"At this technical workshop today we will assist in the development of a resource inventory which we will share at the resource forum in Castle Dale. What do you know about the Swell? What is your expertise? What are the grazing impacts, socio-economic impacts; what about ecology? We will share data and help shape the tour concepts as well," said Armstrong.
The question was asked about the borders for the monument proposal and if the areas of concern needed to stick to the confines of this border. Armstrong explained that the borders are fuzzy and that the uniqueness of the Swell and all the different resources and histories cannot be confined, but the directions of the president concerned those resources in the San Rafael Swell area.
It was pointed out by Jim Kirkland from the Utah Geological Survey they have a map which they made for the school trustlands land exchange which would be helpful in this information gathering process. He said the San Rafael is a double plunging anti-cline which is unique. It contains a remarkable record of the end of the Cretaceous period. He also pointed out that not many studies have been done on the Chinle formations. He also pointed out that petrified logs and small marine fossils are found in the area. Some small bones have been stolen from areas, but most of these sites lie in rugged country. "Closing the roads is the worst thing you can do to a paleontologist. Utah has one of the best records on the planet. We don't know what's in there (Swell) and we don't want to lose access. It doesn't exist unless scientists can get to it to work on it," said Kirkland.
He also mentioned that Oklahoma State had done excavations on sites in the Cedar Mountain and Morrison formations and removed 80 tons of material to take back to study. They are finding one mammal per one ton of material. "We have world class paleo resources. The blending of paleo/scientific research is a modern use of the Swell," Kirkland said.
Each of the 10 areas identified as resources for inventory were listed on large sheets of paper at the front of the room and were then filled with the ideas of participants. These areas are: paleontological resources, archaeological resources, geologic resources, ecology and life zones, flora and fauna, history of presettlement-Native American, history of outlaws and pioneers, mining history, pioneer and ranching heritage, modern uses and human involvement.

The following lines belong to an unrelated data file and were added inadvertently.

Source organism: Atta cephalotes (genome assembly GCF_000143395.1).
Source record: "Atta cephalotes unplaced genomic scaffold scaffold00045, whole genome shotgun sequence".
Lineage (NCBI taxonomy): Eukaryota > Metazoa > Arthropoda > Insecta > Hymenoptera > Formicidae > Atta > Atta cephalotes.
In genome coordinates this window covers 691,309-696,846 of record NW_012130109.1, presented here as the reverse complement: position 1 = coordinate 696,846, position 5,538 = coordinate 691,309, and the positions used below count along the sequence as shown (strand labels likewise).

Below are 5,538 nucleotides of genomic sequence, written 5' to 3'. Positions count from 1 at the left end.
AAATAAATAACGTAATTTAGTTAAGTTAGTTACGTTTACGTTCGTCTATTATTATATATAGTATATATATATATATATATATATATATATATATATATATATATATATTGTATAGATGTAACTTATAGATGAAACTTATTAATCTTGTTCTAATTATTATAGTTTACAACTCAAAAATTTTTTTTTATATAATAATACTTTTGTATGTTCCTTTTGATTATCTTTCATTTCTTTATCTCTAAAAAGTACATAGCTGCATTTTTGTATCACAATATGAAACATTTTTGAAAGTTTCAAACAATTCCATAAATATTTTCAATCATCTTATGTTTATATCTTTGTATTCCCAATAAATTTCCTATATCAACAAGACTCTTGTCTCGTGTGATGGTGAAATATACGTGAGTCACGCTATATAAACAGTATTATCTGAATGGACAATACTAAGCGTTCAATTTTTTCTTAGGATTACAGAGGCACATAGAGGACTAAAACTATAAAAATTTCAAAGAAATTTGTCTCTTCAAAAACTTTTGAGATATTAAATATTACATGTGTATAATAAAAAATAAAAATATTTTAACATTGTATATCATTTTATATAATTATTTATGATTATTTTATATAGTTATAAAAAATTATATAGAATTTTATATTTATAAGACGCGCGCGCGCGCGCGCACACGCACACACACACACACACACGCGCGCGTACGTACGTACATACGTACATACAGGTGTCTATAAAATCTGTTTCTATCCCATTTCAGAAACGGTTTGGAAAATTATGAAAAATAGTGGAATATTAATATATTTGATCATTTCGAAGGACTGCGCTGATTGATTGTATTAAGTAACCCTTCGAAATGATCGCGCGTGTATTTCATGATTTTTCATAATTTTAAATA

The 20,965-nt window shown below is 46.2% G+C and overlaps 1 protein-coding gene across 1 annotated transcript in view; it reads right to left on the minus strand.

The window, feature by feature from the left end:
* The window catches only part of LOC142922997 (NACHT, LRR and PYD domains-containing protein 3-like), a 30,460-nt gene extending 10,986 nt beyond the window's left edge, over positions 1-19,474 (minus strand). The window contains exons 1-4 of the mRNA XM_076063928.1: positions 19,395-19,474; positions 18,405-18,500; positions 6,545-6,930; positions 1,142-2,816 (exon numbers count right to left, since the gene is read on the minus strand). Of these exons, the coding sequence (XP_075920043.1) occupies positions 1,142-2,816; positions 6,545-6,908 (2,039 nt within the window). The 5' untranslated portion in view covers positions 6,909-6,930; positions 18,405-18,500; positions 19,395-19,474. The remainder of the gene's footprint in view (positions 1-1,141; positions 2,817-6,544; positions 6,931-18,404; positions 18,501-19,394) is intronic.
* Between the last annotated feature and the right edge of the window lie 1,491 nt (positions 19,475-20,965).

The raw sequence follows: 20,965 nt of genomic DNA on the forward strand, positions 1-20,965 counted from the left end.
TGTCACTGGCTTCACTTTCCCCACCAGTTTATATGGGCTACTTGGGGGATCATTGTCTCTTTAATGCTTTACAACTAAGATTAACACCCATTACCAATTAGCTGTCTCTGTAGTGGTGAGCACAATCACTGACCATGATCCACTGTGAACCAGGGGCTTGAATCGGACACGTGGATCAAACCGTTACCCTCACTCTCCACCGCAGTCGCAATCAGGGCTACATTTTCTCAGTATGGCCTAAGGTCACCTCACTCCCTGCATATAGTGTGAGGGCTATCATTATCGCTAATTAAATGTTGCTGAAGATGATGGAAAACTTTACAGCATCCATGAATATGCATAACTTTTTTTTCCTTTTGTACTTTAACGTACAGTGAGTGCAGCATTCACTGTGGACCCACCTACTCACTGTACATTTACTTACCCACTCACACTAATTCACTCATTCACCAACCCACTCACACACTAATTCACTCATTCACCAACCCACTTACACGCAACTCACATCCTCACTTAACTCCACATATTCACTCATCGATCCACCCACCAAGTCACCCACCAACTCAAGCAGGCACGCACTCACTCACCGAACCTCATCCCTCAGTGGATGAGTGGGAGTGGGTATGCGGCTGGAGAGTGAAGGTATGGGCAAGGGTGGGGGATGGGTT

It was pointed out that the topographical upheaval of the Swell was used as the boundary when the area on the map was outlined as the proposed boundary for a future monument.
Armstrong also mentioned the access to the paleo sites would be something included in a monument management plan. It was also mentioned that the resource management plan is underway at the Price BLM field office regardless of a monument designation or not.
|Mark H. Williams and Paul Crawford talk about the San Rafael during the workshop.|
Don Burge, CEU Museum director, mentioned that he had been on the Morrison and Cedar Mountain formation doing research for 40 years and security is always a big issue. He said some of the dinosaur bones are really big weighing in excess of 2,000 pounds and that access is a problem in trying to get the bones out.
Locating information on the I-70 construction dissecting the Swell was mentioned as a good resource for information on rock shelters. Paleo and botany research was done as part of the I-70 construction and that data could be used in the report.
Tour guides were named to help with the part of the tours dealing with the paleontological resources of the Swell; John Bird, Don Burge, Ramal Jones were all named to lead these tours. Mike Leschin will be available at the Cleveland-Lloyd dinosaur quarry to visit with the tour when they visit the quarry.
It was mentioned that as these repositories are explored it would create a boon for Burge and the CEU Museum as well as other museums in the two county area. Jones also mentioned that when excavations occur locally that our local museums be considered to receive some of these materials.
Travel guides that have been written and unpublished works concerning activities on the Swell will all be included in the work. BLM has done some work noting sites where Indian writing occurs and Margaret Fugate-Swasey noted that there are 300 recorded sites of writing within the county. It was also mentioned there are probably thousands of sites which are not documented.
Armstrong said the inventory will be of the resources that we know of. It was also mentioned that the state history department also has information available.
Audience members noted worthy resources of activities that went on in the Swell including the Old Spanish Trail, history of the railroad, important archeological sites including the Rochester and Ferron Box areas. Traditional and Native American uses will also be included. It was mentioned that Doc. Dorman was an expert on these sites and that although he has passed away his literature and writings concerning the Fremont Indians and other topics should be included as a resource.